SINGAPORE - The authorities are beefing up their suite of Covid-19 home recovery services, such as telemedicine, the hotline and a buddy system, to support those who require help and advice on what to do.
They are receiving support from the Singapore Armed Forces, which has augmented their resources and capabilities significantly, said Health Minister Ong Ye Kung said on Friday (Sept 24), as he sought to address some of the concerns and frustrations that some people have over the home recovery programme.
"This allows us to progressively clear the backlog that has accumulated over the past few days. So we are actively, proactively reaching out to affected individuals, delivering the care packs on request," he said.
He added that the Ministry of Health (MOH) has joined a Telegram chat group, where members share their home recovery experiences.
He said this allows the ministry to answer their queries, and at the same time, put out many of the common queries and clearing them through the mass media.
He was speaking at a press conference held by the multi-ministry task force on Covid-19.
The moves come amid a speedier rise in the number of Covid-19 cases than previously projected.
There has been a number of complaints from those on home recovery. Some were unable to get through to hotlines while others said they waited a long time to hear from the authorities on what they should do.
Today, over 40 per cent of infected persons are on home recovery.
Mr Ong laid out several steps to help address the issue at the press conference.
Apart from tapping the SAF for help and joining the Telegram chat, MOH will also be expanding the number of hotline operators and beefing up the telemedicine resources, including roping in private sector primary care providers to provide the telemedicine services.
The ministry is also getting support from the People's Association so that volunteers can also provide community support to the affected families.
When the home recovery programme is initiated, a home recovery buddy will be tagged to an infected person to help answer any questions. There were about 20 to 30 people on the home recovery hotline team, The Straits Times understands.
Those on home recovery can also access telemedicine, where doctors can address medical-related queries.
Mr Ong said that the Government has introduced measures, such as adding telemedicine to support those on home recovery, "but the high number of cases in the past couple of weeks struck us before we can fully put them into place".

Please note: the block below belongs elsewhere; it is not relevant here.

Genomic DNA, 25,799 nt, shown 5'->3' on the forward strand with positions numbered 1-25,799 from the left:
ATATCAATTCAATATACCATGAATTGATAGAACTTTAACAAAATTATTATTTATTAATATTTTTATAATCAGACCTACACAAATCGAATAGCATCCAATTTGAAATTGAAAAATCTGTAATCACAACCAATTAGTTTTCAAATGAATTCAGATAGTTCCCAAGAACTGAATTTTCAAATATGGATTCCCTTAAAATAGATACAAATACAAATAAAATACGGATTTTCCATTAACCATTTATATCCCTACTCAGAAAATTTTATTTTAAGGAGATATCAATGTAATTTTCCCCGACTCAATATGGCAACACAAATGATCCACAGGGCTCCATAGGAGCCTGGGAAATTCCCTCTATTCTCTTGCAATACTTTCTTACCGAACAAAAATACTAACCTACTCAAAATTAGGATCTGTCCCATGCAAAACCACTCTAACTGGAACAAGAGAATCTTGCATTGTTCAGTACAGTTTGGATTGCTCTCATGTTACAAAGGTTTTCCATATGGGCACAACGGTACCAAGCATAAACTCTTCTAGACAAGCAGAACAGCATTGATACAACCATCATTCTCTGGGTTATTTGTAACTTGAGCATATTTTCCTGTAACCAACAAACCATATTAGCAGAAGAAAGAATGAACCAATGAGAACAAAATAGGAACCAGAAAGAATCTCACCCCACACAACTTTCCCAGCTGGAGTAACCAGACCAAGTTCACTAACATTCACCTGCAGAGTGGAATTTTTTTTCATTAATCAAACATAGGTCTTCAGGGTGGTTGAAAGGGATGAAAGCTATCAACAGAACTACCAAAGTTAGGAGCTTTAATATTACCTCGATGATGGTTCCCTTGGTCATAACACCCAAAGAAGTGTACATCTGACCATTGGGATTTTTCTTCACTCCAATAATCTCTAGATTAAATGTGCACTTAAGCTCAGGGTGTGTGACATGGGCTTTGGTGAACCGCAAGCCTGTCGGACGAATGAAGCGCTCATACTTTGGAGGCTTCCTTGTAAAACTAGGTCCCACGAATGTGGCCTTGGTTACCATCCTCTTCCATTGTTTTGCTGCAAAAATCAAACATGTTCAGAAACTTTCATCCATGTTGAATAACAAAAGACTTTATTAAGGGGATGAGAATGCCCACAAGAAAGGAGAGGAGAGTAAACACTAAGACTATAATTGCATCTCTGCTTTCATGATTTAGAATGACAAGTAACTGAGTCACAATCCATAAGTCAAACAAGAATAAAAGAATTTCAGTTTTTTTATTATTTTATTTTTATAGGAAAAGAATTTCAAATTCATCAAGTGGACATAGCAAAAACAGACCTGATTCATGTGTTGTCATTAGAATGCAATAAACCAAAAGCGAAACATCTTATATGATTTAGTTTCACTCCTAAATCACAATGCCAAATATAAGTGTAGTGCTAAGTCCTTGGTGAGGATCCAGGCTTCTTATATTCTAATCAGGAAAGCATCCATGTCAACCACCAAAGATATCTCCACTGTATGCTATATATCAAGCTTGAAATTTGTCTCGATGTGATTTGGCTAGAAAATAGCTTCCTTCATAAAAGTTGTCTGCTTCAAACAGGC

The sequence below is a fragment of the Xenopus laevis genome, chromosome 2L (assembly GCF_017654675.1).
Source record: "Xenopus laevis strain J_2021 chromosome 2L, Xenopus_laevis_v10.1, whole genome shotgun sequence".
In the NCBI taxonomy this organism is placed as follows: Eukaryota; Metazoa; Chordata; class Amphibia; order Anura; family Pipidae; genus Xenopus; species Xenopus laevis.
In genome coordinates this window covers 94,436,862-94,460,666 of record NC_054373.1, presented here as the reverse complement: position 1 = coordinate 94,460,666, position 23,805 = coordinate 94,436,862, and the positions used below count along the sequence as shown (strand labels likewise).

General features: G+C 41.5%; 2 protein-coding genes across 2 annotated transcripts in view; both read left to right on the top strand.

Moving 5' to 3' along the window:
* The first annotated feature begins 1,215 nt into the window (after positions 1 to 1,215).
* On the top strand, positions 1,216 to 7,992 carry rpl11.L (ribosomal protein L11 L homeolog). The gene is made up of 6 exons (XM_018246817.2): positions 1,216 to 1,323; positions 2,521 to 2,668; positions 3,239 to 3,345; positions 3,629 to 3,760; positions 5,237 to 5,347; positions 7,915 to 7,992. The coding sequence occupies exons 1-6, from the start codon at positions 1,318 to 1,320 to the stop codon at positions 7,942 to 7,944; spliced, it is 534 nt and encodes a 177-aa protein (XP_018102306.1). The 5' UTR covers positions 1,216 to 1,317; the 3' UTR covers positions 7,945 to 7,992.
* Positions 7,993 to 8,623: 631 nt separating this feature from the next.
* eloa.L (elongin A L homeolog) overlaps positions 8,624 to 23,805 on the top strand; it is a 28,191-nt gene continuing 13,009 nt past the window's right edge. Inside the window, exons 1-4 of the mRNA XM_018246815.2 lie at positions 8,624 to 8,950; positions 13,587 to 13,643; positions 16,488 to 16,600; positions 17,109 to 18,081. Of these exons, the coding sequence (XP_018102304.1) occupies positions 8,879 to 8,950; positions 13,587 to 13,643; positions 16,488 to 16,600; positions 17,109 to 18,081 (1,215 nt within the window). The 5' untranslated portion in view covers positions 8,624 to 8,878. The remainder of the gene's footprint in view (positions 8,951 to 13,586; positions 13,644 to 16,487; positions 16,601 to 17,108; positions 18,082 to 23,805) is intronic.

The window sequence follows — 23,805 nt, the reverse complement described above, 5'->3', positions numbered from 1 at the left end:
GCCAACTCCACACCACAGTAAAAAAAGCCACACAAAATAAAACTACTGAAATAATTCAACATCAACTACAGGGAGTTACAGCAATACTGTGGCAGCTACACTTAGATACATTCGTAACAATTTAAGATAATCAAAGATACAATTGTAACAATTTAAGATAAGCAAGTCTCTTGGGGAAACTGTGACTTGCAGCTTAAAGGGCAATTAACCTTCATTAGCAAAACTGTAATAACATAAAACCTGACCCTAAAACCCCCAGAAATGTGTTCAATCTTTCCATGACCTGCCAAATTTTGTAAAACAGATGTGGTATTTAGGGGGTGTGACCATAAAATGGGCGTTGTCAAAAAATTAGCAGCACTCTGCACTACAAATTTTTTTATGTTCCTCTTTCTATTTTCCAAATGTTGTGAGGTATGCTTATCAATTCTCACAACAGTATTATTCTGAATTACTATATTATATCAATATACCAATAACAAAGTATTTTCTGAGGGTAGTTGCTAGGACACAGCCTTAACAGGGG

Singapore piloted a home recovery programme for suitable infected Covid-19 persons from Aug 30 as the majority of the population here are vaccinated and have mild symptoms or are asymptomatic when infected. The Health Ministry said this move would ensure that hospital beds are kept for those who are severely ill.
Since Sept 18, when the home recovery programme kicked in for most infected persons here, new Covid-19 cases have mostly registered at above 1,000 a day. The daily total of 1,504 new cases on Thursday is the highest since the pandemic began, up from the previous high of 1,457 cases on Wednesday. There were just 177 new cases a day on Sept 1.
The authorities expanded its home recovery programme on Sept 18 to those aged between 12 and 69 who are fully vaccinated and do not have severe co-morbidities or illnesses. They will receive an SMS on what they should do at home. They will be given the hotline of a home recovery buddy - 6874-4939 - to answer their questions.
Unlike last year, most of the infected people this year have mild or no symptoms.
However, as daily new cases are reaching 1,600 a day and show no signs of slowing, which means that more vulnerable elderly persons may be infected, new restrictions have to be put in place, the authorities said.
If cases continue to rise at the same speed, Singapore will see 3,200 cases in a week's time, said Minister for Trade and Industry Gan Kim Yong at the press conference.
Role of health buddies and telemedicine providers
Home recovery is now the default mode of care for persons infected with Covid-19 in Singapore to ease the strain on hospitals and community care facilities.
The Straits Times has more details on two services aimed at supporting those who require help while recovering at home:
Home recovery buddy
One buddy will be assigned to each infected person, and he will be in touch to provide any assistance needed to help the recovery process at home, said Singapore's director of medical services Kenneth Mak.
A telemedicine provider will be assigned to each infected person, and is expected to conduct an initial remote assessment through video conferencing to ensure that the infected person is clinically well and understands his responsibilities and obligations.
Those who feel unwell and need medical assistance will be able to reach out to the telemedicine provider, who will proactively contact his or her assigned patients several times in the first week to monitor their clinical progress, said Prof Mak.
"At any time, if the telemedicine providers assess the need for the patients to be further assessed through a physical consultation or needs additional care for the symptoms, the provider will arrange for the person to be conveyed to the hospital for further assessment and treatment," he said.
"But in the event of a medical emergency, such as if they are having very severe symptoms, chest pains, shortness of breath, the sick persons may also call 995 to activate an emergency services ambulance to attend to them quickly."
Persons under home recovery will measure their temperature, pulse rate and the oxygen saturation rate, and record these readings at least once a day on a Web portal, which will then be reviewed by telemedicine providers as needed.
The providers will also help arrange for relevant Covid-19 tests to be administered at home before a person on home recovery can be discharged.